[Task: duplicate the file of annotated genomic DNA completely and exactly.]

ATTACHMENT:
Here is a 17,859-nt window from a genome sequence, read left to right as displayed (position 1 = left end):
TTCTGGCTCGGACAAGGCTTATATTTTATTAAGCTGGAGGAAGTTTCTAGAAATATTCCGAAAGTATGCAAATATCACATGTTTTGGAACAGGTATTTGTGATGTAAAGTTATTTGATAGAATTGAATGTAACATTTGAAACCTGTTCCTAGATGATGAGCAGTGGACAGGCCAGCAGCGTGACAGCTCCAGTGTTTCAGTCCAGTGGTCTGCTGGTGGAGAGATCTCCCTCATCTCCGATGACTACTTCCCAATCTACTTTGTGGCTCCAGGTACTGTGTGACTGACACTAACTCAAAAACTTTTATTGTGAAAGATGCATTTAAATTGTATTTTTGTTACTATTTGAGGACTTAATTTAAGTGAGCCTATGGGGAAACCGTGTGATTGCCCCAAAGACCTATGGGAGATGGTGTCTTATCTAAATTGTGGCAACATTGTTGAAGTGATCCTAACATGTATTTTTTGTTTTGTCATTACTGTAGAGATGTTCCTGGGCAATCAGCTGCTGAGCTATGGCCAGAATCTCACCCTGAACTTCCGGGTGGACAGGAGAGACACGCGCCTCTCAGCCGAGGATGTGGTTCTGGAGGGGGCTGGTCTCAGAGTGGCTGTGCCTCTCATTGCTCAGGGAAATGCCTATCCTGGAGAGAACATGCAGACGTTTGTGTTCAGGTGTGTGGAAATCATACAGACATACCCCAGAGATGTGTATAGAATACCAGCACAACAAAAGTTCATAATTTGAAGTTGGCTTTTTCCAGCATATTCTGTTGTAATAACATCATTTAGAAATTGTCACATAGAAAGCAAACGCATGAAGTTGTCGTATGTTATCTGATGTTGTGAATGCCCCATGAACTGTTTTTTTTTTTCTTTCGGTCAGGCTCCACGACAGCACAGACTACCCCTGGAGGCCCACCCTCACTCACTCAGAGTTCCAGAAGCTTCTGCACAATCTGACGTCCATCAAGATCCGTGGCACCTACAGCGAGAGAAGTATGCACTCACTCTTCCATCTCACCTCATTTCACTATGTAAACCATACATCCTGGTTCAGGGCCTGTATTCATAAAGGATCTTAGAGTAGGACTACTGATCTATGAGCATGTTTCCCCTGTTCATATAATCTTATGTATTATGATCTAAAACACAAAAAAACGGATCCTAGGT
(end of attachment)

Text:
Here is a 17,859-nt window from a genome sequence, read left to right as displayed (position 1 = left end):
TTCTGGCTCGGACAAGGCTTATATTTTATTAAGCTGGAGGAAGTTTCTAGAAATATTCCGAAAGTATGCAAATATCACATGTTTTGGAACAGGTATTTGTGATGTAAAGTTATTTGATAGAATTGAATGTAACATTTGAAACCTGTTCCTAGATGATGAGCAGTGGACAGGCCAGCAGCGTGACAGCTCCAGTGTTTCAGTCCAGTGGTCTGCTGGTGGAGAGATCTCCCTCATCTCCGATGACTACTTCCCAATCTACTTTGTGGCTCCAGGTACTGTGTGACTGACACTAACTCAAAAACTTTTATTGTGAAAGATGCATTTAAATTGTATTTTTGTTACTATTTGAGGACTTAATTTAAGTGAGCCTATGGGGAAACCGTGTGATTGCCCCAAAGACCTATGGGAGATGGTGTCTTATCTAAATTGTGGCAACATTGTTGAAGTGATCCTAACATGTATTTTTTGTTTTGTCATTACTGTAGAGATGTTCCTGGGCAATCAGCTGCTGAGCTATGGCCAGAATCTCACCCTGAACTTCCGGGTGGACAGGAGAGACACGCGCCTCTCAGCCGAGGATGTGGTTCTGGAGGGGGCTGGTCTCAGAGTGGCTGTGCCTCTCATTGCTCAGGGAAATGCCTATCCTGGAGAGAACATGCAGACGTTTGTGTTCAGGTGTGTGGAAATCATACAGACATACCCCAGAGATGTGTATAGAATACCAGCACAACAAAAGTTCATAATTTGAAGTTGGCTTTTTCCAGCATATTCTGTTGTAATAACATCATTTAGAAATTGTCACATAGAAAGCAAACGCATGAAGTTGTCGTATGTTATCTGATGTTGTGAATGCCCCATGAACTGTTTTTTTTTTTCTTTCGGTCAGGCTCCACGACAGCACAGACTACCCCTGGAGGCCCACCCTCACTCACTCAGAGTTCCAGAAGCTTCTGCACAATCTGACGTCCATCAAGATCCGTGGCACCTACAGCGAGAGAAGTATGCACTCACTCTTCCATCTCACCTCATTTCACTATGTAAACCATACATCCTGGTTCAGGGCCTGTATTCATAAAGGATCTTAGAGTAGGACTACTGATCTATGAGCATGTTTCCCCTGTTCATATAATCTTATGTATTATGATCTAAAACACAAAAAAACGGATCCTAGGT